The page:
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Re: [hr100] Re: Changes to the Hardrock qualifications and lottery for 2013

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  • Scott Brockmeier
    There s been a lot of negative feedback in response to the new lottery and qualification rules and I just want to put in my two cents supporting the BOD of the
    Message 1 of 15 , Jul 1, 2012
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      There's been a lot of negative feedback in response to the new lottery and qualification rules and I just want to put in my two cents supporting the BOD of the HRH.

      There is no other group of individuals who's integrity is less in question in my mind than the BOD of the HRH. I've been a part of this run for 8 years and have yet to see a single reason to question their integrity. The lottery and lottery rules have not always been kind to me but I've never taken that as a reason to question the BOD's decisions.

      I think that they have a difficult job trying to respond fairly to all of the varied pressures brought on them by all of the varied groups of individuals who wish to be a part of this event. It is all to easy to be critical, taking cheap shots because a decision doesn't go the way one would wish. I've seen comments, especially from a certain MM, that claim that the board members have acted in self interest. I resent those accusations and I would claim that we now have evidence that this is not true.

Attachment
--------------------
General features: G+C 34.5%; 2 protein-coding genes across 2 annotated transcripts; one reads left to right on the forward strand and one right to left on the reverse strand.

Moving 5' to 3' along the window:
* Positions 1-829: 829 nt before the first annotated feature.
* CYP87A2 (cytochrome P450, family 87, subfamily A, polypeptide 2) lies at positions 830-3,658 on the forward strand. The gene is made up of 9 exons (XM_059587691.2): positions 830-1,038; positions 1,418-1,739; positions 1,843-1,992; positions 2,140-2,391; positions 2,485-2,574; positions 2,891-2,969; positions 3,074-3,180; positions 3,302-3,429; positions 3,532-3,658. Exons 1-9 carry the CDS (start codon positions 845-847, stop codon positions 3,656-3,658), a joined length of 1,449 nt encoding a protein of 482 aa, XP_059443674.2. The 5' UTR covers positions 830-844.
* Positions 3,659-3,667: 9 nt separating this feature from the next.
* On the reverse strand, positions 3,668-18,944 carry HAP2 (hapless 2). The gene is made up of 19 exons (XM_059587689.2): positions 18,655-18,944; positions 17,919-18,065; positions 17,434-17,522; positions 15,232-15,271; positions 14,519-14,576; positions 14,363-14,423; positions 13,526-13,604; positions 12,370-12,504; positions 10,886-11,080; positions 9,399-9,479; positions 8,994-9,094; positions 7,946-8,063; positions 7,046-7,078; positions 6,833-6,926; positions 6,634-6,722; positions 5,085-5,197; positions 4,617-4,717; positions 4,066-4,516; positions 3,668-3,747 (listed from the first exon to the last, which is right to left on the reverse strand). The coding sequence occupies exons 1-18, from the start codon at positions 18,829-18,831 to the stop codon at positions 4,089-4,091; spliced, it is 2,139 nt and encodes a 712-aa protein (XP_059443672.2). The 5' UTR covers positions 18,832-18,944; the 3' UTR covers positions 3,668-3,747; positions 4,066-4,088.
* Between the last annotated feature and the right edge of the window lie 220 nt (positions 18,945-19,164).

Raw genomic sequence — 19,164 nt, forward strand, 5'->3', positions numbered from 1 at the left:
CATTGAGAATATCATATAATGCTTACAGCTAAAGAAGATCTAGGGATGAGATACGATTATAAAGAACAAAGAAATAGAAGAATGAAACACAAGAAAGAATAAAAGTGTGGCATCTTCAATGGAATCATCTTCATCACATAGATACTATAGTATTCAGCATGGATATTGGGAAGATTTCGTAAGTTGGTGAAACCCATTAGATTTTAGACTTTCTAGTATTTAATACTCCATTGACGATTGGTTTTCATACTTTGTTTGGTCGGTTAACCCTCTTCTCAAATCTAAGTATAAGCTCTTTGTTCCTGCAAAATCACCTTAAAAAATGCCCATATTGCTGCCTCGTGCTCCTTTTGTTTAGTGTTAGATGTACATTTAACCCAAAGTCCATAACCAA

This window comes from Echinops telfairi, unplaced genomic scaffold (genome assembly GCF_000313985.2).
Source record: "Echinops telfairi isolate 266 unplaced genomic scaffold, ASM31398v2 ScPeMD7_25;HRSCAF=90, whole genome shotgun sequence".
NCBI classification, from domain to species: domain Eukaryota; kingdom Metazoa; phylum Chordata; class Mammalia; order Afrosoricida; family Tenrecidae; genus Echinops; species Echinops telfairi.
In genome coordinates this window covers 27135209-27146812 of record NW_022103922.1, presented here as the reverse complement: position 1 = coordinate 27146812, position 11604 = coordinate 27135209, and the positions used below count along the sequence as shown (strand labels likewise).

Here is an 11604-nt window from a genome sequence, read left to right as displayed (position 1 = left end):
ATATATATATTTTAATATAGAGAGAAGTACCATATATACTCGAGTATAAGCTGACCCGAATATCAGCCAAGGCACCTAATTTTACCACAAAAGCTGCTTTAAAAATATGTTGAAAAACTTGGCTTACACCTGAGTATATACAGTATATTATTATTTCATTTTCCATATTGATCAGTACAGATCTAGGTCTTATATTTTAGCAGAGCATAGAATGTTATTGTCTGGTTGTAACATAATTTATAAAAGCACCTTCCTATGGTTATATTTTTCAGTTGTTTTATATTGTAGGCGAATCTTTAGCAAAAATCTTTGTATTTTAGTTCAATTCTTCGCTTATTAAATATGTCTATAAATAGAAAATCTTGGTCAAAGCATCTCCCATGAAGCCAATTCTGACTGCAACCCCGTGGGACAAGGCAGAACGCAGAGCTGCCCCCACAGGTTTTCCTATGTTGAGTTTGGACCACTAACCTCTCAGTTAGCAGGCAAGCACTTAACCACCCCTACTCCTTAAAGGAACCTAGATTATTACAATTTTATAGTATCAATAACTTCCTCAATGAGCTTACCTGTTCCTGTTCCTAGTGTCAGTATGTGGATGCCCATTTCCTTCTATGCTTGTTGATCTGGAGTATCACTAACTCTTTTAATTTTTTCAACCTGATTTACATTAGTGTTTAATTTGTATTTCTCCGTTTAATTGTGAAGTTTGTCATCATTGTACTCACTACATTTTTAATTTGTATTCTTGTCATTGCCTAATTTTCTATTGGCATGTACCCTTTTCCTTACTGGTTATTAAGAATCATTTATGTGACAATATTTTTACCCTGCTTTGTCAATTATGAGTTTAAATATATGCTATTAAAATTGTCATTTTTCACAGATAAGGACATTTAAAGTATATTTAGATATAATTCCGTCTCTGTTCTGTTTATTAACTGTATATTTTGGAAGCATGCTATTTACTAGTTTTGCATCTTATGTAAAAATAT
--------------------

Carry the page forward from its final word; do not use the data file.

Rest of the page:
With the new lottery rules it is now a very real possibility that Kirk Apt, Blake Wood, Randy Isler, as well as ANY other 5+ time finisher will not be selected to run a future HRH.

      I really don't want to get involved in a flame war or extended listserv debate. My main purpose in writing was to give public voice to my personal support of the board and belief in the integrity of the board members.

      Scott Brockmeier

      Sent from my iPad

      On Jul 1, 2012, at 2:32 PM, "bvstablemail" <bvstablemail@...> wrote:

      >
      >
      > "then make it [entry fee] $2000 and give half of the money to
      > charity."
      >
      > Now Matt THAT'S FUNNY!
      >
      > Matt, keep in mind however, that maybe some of the readers of this forum don't know that you're being sarcastic and that Hardrock IS A CHARITY in the first place. From time to time I myself wonder if some members of this board even understand the responsibilities they accepted upon becoming board members. This includes a duty to serve the volunteers, donors, and the general public good and maintaining a degree of transparency when dealing with all three.